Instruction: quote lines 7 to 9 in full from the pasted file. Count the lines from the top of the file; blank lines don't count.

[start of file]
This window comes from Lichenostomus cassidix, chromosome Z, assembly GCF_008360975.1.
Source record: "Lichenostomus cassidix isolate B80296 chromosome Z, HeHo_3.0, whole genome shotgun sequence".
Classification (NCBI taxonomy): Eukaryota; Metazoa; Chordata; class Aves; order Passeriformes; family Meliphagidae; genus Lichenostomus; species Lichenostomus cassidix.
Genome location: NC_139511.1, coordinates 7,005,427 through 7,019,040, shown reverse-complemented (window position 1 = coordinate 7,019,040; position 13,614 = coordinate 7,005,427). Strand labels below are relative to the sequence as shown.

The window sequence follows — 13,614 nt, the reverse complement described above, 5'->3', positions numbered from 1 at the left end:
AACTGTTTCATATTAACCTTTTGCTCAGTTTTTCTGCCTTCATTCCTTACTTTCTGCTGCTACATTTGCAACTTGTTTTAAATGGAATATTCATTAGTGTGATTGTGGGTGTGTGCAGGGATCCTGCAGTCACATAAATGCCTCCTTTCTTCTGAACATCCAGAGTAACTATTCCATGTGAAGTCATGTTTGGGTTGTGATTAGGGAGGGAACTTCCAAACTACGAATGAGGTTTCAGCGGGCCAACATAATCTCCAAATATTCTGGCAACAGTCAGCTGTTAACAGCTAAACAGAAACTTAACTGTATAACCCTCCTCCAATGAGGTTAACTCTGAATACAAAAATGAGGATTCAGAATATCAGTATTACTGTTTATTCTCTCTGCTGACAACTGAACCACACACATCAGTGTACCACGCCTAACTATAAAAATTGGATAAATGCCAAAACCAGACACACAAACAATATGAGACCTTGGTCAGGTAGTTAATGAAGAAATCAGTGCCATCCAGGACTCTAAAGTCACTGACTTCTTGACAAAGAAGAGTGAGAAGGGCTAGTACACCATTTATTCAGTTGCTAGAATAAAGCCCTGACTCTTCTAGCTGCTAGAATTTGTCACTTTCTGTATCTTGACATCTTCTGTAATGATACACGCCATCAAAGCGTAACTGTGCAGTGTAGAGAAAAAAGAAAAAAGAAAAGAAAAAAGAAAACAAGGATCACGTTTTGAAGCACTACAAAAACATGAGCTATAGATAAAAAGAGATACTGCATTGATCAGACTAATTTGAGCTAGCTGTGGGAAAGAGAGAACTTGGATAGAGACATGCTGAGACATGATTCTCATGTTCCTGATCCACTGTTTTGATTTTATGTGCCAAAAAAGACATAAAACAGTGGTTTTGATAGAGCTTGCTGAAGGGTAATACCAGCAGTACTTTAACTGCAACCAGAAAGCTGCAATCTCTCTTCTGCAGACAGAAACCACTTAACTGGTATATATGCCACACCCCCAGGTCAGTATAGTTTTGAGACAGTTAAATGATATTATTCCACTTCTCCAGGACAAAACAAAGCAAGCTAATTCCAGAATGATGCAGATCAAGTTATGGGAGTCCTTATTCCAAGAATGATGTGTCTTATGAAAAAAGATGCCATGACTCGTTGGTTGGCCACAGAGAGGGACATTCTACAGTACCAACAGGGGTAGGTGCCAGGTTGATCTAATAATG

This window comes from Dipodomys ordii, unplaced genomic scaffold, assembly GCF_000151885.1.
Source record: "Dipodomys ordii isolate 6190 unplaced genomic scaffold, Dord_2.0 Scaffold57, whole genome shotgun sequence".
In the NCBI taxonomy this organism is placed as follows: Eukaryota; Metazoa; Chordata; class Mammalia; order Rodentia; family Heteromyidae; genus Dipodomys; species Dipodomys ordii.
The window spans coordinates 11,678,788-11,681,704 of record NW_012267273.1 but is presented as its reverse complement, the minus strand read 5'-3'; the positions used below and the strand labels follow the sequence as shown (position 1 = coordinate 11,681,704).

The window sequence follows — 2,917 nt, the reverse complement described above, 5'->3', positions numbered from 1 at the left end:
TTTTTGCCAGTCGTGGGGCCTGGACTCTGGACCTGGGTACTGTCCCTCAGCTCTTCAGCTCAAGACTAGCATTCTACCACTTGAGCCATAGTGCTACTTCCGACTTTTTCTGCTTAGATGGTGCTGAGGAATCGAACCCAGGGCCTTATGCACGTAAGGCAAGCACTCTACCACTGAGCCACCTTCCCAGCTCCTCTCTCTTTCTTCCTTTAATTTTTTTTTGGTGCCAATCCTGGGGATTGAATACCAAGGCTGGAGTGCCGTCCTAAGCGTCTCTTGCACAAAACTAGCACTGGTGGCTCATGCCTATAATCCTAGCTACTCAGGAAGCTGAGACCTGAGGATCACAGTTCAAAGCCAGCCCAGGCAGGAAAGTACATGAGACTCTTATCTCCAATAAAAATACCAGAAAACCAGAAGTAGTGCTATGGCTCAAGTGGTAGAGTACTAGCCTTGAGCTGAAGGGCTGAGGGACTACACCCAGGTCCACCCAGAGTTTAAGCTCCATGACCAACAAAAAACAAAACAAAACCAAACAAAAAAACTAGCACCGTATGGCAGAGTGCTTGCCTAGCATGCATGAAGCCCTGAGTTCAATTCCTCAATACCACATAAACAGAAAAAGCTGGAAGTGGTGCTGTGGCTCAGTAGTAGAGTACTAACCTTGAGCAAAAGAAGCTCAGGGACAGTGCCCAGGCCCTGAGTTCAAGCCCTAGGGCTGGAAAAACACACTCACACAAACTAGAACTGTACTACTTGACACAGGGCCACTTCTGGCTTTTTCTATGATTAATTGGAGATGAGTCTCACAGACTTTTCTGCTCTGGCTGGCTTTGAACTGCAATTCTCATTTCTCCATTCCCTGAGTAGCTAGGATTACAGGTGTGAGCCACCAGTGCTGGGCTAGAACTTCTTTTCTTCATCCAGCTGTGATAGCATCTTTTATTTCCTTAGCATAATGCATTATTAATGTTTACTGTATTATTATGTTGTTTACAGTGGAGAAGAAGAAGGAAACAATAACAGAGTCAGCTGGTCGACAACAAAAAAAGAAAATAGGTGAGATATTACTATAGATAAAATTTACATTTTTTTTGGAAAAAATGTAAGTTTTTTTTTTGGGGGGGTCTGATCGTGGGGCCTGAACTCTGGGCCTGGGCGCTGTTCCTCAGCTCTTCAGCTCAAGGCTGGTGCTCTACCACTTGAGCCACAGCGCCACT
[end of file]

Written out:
This window comes from Dipodomys ordii, unplaced genomic scaffold, assembly GCF_000151885.1.
Source record: "Dipodomys ordii isolate 6190 unplaced genomic scaffold, Dord_2.0 Scaffold57, whole genome shotgun sequence".
In the NCBI taxonomy this organism is placed as follows: Eukaryota; Metazoa; Chordata; class Mammalia; order Rodentia; family Heteromyidae; genus Dipodomys; species Dipodomys ordii.